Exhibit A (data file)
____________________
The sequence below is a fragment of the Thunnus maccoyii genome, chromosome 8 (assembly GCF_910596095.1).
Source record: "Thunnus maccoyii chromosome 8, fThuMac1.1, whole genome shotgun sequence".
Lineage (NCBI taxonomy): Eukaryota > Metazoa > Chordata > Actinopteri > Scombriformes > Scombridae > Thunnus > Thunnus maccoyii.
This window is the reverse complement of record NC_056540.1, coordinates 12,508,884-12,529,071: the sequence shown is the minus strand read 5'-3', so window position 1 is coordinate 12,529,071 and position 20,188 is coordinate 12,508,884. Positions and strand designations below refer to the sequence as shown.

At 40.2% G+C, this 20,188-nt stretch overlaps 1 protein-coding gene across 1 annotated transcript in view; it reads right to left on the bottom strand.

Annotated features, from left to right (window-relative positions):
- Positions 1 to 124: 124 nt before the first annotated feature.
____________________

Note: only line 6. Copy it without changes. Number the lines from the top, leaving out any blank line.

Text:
Annotated features, from left to right (window-relative positions):